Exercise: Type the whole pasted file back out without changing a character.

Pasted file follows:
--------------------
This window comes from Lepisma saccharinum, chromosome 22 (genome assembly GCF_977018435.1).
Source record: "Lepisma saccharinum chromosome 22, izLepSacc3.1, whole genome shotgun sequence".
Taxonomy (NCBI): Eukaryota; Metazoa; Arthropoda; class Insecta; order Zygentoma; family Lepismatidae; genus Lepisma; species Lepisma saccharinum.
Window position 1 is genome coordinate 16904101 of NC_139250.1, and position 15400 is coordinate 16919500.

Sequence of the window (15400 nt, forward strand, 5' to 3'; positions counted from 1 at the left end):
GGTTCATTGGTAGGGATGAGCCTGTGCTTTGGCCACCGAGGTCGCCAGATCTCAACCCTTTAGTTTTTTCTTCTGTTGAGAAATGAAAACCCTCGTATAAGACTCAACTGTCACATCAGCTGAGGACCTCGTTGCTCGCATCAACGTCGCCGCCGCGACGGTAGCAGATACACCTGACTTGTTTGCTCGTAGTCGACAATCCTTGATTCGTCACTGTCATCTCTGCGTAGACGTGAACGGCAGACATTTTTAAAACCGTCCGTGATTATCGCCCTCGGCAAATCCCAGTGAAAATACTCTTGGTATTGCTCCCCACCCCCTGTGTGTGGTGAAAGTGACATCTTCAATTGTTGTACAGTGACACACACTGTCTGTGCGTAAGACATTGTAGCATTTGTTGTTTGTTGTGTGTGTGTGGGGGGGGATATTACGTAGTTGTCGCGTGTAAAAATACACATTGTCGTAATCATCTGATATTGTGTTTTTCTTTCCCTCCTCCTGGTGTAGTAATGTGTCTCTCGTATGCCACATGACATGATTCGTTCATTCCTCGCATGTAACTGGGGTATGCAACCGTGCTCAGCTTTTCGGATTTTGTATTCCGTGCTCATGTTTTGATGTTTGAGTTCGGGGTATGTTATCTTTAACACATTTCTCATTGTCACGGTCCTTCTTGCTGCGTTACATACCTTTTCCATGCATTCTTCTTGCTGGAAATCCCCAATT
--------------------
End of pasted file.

This window comes from Lepisma saccharinum, chromosome 22 (genome assembly GCF_977018435.1).
Source record: "Lepisma saccharinum chromosome 22, izLepSacc3.1, whole genome shotgun sequence".
Taxonomy (NCBI): Eukaryota; Metazoa; Arthropoda; class Insecta; order Zygentoma; family Lepismatidae; genus Lepisma; species Lepisma saccharinum.
Window position 1 is genome coordinate 16904101 of NC_139250.1, and position 15400 is coordinate 16919500.

Sequence of the window (15400 nt, forward strand, 5' to 3'; positions counted from 1 at the left end):
GGTTCATTGGTAGGGATGAGCCTGTGCTTTGGCCACCGAGGTCGCCAGATCTCAACCCTTTAGTTTTTTCTTCTGTTGAGAAATGAAAACCCTCGTATAAGACTCAACTGTCACATCAGCTGAGGACCTCGTTGCTCGCATCAACGTCGCCGCCGCGACGGTAGCAGATACACCTGACTTGTTTGCTCGTAGTCGACAATCCTTGATTCGTCACTGTCATCTCTGCGTAGACGTGAACGGCAGACATTTTTAAAACCGTCCGTGATTATCGCCCTCGGCAAATCCCAGTGAAAATACTCTTGGTATTGCTCCCCACCCCCTGTGTGTGGTGAAAGTGACATCTTCAATTGTTGTACAGTGACACACACTGTCTGTGCGTAAGACATTGTAGCATTTGTTGTTTGTTGTGTGTGTGTGGGGGGGGATATTACGTAGTTGTCGCGTGTAAAAATACACATTGTCGTAATCATCTGATATTGTGTTTTTCTTTCCCTCCTCCTGGTGTAGTAATGTGTCTCTCGTATGCCACATGACATGATTCGTTCATTCCTCGCATGTAACTGGGGTATGCAACCGTGCTCAGCTTTTCGGATTTTGTATTCCGTGCTCATGTTTTGATGTTTGAGTTCGGGGTATGTTATCTTTAACACATTTCTCATTGTCACGGTCCTTCTTGCTGCGTTACATACCTTTTCCATGCATTCTTCTTGCTGGAAATCCCCAATT